​Red Cross using data to predict critical blood supply

With an encompassing view of its donors, Red Cross Blood Services Australia wants to reach a point where it can guarantee blood to everyone who needs it, using data to its advantage.

Earlier this year, northern Australia was hit by tropical cyclone Debbie. With wind gusts reaching 263 kilometres per hour, Debbie caused significant damage to houses, businesses, and tourist attractions. At the same time, northern New South Wales was hit by flooding; and within the space of a month, Melbourne's CBD was shaken by a shooting.

Those three events had a severe impact on Australia's blood supply, with Red Cross Blood Services Australia executive director of Donor Services Janine Wilson recalling a victim of one of these events who particularly stood out.

"One of those patients was O Negative, which is a universal blood type and always in demand," she explained.

"That single patient needed so much blood that they literally drained the national supply. All of a sudden, we had this acute demand."

The three events took out dozens of mobile donation clinics, prevented scheduled donors from giving blood, and saw those injured using the blood without it being replenished as it is usually.

While not all of these situations can be predicted, Wilson wants her not-for-profit organisation to reach a point where it can predict and prepare to have enough blood and plasma on hand to get through such situations without a care.

"We try and predict patient demand, we do a decent job of it, but we don't always get it right," she explained. "But because of the short shelf life, it's actually critical to know the donors we need."

The Red Cross tracks trends such as seasonal differences and engages closely with hospitals around the country, pulling data in from almost everywhere.

"You can get a new liver surgeon in who can change the profile of the hospital's blood usage overnight -- so we try and track those types of things and then aggregate them," she added. "And with a reasonable level of accuracy, we can predict fresh blood consumption, but platelets, for example, [are] very difficult, short shelf life, hard to predict."

The organisation's digital transformation journey has been centred on trying to get better at getting the right donor in the right place at the right time.

"It sounds easy, but you have to have the right gender of person with the right blood type for the right product, and that product has a short shelf life. If it's plasma, it lasts five days, so I need it on exactly the right day; and if it's red cell, it only has a life of 42 days," she explained.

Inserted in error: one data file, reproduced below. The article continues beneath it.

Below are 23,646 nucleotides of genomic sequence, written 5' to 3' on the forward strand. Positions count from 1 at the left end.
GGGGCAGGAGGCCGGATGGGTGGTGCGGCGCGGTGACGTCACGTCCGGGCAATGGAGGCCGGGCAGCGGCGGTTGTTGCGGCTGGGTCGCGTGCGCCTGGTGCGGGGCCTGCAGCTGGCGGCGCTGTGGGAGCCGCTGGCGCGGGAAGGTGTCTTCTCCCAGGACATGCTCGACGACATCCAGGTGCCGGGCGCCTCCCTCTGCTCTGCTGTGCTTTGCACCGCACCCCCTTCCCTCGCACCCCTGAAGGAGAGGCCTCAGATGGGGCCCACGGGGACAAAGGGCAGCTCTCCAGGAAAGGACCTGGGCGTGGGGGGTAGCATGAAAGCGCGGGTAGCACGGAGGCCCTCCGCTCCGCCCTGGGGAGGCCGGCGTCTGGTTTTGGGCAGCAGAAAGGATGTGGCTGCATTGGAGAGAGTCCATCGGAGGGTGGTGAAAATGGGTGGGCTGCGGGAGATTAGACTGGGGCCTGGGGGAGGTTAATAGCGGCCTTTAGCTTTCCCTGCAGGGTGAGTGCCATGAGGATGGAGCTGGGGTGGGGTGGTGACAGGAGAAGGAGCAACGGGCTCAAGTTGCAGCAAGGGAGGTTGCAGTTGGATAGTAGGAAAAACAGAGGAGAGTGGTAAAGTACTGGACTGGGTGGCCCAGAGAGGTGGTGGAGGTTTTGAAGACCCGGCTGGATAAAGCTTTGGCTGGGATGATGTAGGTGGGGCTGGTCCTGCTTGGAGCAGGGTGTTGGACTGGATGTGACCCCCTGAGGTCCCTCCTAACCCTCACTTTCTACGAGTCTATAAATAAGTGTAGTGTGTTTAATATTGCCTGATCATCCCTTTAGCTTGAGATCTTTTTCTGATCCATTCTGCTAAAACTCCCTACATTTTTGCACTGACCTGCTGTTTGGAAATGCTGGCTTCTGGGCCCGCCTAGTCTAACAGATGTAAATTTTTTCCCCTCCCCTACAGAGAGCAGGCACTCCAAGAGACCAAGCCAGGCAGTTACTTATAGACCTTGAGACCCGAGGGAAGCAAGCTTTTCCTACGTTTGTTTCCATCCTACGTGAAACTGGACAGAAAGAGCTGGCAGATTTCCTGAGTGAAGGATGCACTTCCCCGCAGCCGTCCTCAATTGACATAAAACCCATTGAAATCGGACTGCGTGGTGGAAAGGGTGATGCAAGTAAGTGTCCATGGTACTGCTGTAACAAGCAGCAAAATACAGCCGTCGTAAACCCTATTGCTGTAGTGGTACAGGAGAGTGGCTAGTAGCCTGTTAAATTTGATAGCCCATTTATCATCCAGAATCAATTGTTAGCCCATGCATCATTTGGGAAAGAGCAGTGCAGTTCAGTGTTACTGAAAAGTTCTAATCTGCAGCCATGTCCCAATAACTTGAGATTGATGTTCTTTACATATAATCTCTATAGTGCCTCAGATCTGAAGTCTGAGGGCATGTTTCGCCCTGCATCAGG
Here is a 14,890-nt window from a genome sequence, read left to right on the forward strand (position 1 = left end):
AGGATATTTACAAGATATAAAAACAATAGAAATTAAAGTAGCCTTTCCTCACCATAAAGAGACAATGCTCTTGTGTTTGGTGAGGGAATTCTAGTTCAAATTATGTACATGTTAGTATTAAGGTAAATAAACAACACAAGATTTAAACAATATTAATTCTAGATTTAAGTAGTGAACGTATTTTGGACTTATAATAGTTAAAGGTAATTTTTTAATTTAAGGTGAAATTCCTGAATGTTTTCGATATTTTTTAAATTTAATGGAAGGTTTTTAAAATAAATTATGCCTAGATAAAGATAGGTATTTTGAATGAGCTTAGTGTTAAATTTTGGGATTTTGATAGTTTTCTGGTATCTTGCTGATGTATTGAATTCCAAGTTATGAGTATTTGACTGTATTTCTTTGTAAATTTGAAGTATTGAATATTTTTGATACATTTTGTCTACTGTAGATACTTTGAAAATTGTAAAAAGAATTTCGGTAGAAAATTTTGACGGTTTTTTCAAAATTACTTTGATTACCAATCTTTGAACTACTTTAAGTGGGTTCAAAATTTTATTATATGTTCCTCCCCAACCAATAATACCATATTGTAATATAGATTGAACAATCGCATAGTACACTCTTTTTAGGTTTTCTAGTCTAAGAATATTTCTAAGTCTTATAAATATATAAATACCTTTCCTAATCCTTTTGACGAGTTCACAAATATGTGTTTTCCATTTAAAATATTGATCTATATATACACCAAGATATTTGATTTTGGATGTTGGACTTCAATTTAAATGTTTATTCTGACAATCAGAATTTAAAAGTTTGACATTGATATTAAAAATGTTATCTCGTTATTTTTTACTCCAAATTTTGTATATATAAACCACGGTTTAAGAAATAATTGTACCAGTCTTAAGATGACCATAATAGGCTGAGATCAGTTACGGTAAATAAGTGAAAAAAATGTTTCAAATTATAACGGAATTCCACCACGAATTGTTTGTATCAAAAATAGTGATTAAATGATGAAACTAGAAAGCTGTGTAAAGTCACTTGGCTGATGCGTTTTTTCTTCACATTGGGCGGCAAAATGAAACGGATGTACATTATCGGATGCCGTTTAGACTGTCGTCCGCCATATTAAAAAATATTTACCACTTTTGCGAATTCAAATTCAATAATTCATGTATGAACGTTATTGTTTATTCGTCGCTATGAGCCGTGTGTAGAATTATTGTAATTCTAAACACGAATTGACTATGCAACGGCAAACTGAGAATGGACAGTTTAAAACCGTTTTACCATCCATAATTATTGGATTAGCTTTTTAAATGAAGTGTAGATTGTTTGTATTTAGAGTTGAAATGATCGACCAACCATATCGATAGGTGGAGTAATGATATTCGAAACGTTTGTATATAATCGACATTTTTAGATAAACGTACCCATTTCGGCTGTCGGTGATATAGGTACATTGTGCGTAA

"So the challenge is how do we engage in a more meaningful way with our donors to ensure that they behave in the way we want them to. The tricky part of our business is we're actually -- and I don't like to say this -- a manufacturing business. We manufacture biological products, except unlike most manufacturers, our raw material doesn't just arrive in batches ready to go; our raw material gets sick, gets cranky, forgets its appointment, doesn't want to come today, and so on."

Prior to this year, tracking, trend analysis, and the overall view of who its donors are was a tiresome process -- none of the Red Cross channels spoke to each other, and the organisation fell victim to the leak of a 1.74GB MySQL database backup containing 1.3 million rows and 647 different tables in October last year.

The organisation adopted Oracle 360 in February, but it took a cultural change to allow that to happen.

"This is a big innovation for our company: It's cloud based, it's cutting edge, convincing the business we needed a 360-degree view of the donor in order to be able to engage with them more successfully took a little while, but now that it's in, we kind of go, 'well, of course'," Wilson told journalists at an Oracle customer roundtable in Sydney.

"There's 2,000 people that need to use the solution, that's one element, but actually they need to behave a bit differently, too."

She said there is no point in having a complete view of the donor if it isn't going to be used to its full advantage. The staff member greeting the donor can now see how many times they have donated, and with some people donating hundreds of times, Wilson said it can be very disengaging if no one says anything to them about their contribution.

Despite being in the business of blood, information pertinent to the process had been buried in its previous CRM, such as a donor's blood type.

"Most of my staff are nurses, don't come with skills in this area, it's much more clinical -- but in fact, we're trying to create an experience that's not clinical ... it actually acts a little bit more retail," she added.

The Red Cross already aims for a seamless service delivery with its donors, hiding the heavy medical machinery and blood from sight where it can.

"As our research says, even blood donors don't want to see blood," she said.

"Creating that experience within a workforce who have grown up in the hospital system is challenging and ... we're still on that journey."

The organisation has even added a non-nursing workforce to make some of the transformation easier.

"I'm excited by the next phase now we have the tools to make it more personal, but I now have a culture change to go along with that," she said.

Looking forward, the Red Cross will be launching a donor portal later this year, allowing donors to self-serve based on the organisation's direction.

"With all the great reporting tools that sit underneath it, we'll be able to generate the right behaviour [from donors]," she said. "Ultimately, our overall mission is to make sure that all Australians have the right blood on the right day."

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